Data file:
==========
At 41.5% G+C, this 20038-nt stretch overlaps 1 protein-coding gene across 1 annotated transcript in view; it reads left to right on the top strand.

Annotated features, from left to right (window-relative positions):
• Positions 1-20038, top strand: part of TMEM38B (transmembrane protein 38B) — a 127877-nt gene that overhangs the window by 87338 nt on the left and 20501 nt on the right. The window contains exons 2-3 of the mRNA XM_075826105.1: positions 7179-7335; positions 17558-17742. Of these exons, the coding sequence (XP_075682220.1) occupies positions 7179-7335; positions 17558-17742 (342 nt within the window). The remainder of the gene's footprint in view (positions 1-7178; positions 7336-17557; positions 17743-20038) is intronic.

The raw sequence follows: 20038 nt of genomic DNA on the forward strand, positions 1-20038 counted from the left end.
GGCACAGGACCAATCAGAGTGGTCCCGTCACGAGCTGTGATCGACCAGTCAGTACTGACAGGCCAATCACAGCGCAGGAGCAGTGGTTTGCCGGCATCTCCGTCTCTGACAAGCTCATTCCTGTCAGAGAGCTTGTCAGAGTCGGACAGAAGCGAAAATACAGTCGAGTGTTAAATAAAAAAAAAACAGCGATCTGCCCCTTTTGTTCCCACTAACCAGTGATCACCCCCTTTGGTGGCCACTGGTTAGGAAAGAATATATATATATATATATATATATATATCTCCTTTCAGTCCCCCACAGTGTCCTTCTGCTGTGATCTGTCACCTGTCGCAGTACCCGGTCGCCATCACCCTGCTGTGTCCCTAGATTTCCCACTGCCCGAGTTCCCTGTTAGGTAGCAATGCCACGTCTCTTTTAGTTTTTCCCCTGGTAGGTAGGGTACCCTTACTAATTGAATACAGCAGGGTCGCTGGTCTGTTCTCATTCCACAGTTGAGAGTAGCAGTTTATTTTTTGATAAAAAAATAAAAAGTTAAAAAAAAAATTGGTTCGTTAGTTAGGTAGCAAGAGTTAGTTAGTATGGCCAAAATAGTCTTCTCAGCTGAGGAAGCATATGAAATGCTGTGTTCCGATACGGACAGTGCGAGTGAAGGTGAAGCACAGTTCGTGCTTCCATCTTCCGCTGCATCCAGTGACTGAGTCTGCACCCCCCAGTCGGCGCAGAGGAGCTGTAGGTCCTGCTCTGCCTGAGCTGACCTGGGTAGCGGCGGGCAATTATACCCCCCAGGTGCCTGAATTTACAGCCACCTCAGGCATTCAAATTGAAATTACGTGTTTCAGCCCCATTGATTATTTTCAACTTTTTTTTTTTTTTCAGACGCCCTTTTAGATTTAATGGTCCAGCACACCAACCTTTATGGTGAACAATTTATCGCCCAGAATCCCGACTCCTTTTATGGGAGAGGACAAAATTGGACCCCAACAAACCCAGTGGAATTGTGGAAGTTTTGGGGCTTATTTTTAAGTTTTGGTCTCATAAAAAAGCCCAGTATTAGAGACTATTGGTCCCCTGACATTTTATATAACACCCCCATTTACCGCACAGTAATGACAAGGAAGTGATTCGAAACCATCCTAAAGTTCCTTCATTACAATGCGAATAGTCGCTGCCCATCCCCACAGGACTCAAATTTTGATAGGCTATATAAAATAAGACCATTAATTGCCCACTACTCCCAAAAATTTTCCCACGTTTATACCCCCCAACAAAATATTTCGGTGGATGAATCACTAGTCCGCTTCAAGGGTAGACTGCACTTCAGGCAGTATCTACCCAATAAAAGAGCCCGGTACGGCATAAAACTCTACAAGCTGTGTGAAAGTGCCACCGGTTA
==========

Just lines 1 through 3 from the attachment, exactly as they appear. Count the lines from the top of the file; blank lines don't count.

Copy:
At 41.5% G+C, this 20038-nt stretch overlaps 1 protein-coding gene across 1 annotated transcript in view; it reads left to right on the top strand.

Annotated features, from left to right (window-relative positions):
• Positions 1-20038, top strand: part of TMEM38B (transmembrane protein 38B) — a 127877-nt gene that overhangs the window by 87338 nt on the left and 20501 nt on the right. The window contains exons 2-3 of the mRNA XM_075826105.1: positions 7179-7335; positions 17558-17742. Of these exons, the coding sequence (XP_075682220.1) occupies positions 7179-7335; positions 17558-17742 (342 nt within the window). The remainder of the gene's footprint in view (positions 1-7178; positions 7336-17557; positions 17743-20038) is intronic.